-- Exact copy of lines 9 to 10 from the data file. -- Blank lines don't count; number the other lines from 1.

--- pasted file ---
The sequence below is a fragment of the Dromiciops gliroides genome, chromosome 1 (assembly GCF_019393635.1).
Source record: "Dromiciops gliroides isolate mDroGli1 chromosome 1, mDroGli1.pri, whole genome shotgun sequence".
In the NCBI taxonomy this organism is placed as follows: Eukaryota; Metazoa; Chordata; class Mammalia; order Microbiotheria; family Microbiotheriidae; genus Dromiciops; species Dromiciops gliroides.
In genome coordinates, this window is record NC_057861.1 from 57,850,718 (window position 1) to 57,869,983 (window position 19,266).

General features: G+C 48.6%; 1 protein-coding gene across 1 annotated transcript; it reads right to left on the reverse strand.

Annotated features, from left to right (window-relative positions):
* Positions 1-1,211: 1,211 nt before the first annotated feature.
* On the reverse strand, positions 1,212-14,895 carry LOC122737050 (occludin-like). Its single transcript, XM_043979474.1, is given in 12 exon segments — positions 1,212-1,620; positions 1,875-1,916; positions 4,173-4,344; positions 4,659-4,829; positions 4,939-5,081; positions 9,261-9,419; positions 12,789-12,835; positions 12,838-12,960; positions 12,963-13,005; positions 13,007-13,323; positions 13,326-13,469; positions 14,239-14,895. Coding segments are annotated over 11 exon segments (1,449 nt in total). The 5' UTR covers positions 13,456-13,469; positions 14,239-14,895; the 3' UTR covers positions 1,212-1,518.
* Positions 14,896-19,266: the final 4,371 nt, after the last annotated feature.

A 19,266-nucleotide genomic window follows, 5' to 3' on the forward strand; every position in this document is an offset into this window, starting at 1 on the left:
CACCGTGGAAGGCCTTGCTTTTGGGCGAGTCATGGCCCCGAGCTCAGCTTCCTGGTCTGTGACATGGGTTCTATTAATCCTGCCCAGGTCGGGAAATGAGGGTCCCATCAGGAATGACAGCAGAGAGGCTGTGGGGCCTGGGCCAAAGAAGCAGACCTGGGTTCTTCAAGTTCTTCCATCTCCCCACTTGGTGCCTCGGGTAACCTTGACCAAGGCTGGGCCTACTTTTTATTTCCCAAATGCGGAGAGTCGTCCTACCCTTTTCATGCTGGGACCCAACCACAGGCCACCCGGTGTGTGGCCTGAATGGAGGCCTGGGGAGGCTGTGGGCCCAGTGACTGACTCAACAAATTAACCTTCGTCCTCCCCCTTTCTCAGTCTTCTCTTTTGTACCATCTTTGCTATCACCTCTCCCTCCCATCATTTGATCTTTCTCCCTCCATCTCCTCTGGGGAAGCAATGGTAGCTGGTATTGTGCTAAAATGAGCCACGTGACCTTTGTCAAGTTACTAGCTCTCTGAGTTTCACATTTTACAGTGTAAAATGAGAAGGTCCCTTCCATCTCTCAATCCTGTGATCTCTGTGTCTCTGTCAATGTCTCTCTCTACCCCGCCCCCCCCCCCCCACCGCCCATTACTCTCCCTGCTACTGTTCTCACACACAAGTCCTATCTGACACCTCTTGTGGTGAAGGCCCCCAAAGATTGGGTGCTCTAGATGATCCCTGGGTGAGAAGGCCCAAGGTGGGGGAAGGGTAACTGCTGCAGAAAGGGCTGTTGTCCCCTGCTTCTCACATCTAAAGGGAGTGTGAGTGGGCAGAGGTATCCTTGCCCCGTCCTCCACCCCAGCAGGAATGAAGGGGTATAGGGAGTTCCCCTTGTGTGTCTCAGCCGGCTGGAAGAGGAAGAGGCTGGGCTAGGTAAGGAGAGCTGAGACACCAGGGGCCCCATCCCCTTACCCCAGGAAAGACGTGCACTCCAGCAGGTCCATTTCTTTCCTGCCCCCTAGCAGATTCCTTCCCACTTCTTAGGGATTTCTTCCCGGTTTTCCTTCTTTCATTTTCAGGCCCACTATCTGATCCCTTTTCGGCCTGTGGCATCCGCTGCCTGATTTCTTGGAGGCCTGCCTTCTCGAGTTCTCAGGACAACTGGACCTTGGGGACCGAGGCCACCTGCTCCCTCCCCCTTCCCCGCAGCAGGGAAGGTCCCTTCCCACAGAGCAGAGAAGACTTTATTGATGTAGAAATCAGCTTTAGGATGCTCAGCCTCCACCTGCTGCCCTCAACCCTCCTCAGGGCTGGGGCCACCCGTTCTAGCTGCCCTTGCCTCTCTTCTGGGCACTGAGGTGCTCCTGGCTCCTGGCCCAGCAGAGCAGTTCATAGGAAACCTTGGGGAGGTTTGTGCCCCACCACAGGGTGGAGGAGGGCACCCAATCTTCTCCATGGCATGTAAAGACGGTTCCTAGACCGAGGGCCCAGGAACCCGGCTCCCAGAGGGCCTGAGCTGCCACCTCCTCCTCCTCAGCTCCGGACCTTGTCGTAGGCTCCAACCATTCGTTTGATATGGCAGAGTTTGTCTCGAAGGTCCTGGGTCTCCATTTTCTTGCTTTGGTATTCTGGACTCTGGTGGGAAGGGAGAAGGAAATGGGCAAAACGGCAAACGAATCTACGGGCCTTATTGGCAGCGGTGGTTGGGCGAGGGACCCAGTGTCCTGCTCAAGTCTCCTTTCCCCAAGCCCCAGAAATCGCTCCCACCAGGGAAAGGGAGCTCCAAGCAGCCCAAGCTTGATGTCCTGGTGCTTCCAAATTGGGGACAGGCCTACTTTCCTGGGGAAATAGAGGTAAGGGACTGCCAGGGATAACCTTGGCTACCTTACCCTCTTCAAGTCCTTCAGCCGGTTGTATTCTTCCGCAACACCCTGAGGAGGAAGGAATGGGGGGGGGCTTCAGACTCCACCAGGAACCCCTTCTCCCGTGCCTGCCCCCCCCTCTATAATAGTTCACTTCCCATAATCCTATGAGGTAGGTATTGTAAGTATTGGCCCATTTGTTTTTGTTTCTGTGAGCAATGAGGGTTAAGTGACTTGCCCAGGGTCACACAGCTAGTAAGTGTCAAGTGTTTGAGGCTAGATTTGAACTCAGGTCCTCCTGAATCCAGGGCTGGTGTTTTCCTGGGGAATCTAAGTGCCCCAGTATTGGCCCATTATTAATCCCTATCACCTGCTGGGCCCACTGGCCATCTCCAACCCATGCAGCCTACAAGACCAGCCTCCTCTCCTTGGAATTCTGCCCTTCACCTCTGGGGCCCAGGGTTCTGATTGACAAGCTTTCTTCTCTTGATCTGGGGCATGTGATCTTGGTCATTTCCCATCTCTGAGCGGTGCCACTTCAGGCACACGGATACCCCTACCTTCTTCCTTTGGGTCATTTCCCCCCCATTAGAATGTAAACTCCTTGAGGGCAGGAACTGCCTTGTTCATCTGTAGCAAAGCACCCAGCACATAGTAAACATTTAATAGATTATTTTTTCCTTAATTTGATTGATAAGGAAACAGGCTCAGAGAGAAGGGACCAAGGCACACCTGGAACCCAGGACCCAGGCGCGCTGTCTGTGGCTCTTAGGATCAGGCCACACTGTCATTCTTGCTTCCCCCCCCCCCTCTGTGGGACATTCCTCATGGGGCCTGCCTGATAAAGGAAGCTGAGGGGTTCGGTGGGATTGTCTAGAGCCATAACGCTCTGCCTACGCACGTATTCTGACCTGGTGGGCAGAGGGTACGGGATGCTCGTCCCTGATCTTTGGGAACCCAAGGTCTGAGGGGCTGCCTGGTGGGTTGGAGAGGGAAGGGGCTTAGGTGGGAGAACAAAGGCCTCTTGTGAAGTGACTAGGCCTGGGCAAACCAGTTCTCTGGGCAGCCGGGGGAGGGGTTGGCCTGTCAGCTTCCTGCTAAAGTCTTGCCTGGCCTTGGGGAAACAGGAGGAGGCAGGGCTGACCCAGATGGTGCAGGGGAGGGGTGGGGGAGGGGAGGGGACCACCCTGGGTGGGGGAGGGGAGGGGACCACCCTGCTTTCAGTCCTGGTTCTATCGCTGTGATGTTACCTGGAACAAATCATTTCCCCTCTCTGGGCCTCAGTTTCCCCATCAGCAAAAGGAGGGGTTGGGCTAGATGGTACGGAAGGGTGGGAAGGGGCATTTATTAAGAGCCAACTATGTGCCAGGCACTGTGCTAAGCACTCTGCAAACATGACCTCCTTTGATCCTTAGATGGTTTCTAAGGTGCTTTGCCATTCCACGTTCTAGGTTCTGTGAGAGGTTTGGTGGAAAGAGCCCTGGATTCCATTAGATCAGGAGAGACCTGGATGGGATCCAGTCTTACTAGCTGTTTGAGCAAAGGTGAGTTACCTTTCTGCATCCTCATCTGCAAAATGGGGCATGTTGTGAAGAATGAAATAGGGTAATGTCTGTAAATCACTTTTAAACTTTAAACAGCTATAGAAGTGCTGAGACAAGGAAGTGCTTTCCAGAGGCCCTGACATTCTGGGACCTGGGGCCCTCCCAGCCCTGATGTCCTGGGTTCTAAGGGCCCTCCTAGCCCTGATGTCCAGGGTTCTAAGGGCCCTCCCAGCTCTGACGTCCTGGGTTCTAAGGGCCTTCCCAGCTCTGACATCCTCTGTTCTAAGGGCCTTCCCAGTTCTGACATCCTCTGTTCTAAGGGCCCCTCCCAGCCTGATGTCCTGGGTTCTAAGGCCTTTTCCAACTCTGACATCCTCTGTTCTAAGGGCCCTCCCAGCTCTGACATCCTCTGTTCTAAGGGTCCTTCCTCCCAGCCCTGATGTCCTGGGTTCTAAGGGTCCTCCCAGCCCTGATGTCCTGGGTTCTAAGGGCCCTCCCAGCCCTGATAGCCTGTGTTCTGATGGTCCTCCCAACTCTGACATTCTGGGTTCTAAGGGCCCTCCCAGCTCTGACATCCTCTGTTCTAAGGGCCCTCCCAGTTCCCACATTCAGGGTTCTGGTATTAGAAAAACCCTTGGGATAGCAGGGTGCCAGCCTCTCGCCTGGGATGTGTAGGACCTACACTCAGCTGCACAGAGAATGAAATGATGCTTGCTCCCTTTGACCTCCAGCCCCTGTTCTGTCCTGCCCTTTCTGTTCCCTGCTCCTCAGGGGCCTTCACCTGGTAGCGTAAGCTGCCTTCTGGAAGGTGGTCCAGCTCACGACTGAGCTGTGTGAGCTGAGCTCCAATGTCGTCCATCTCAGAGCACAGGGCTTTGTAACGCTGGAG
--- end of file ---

* Positions 14,896-19,266: the final 4,371 nt, after the last annotated feature.

A 19,266-nucleotide genomic window follows, 5' to 3' on the forward strand; every position in this document is an offset into this window, starting at 1 on the left: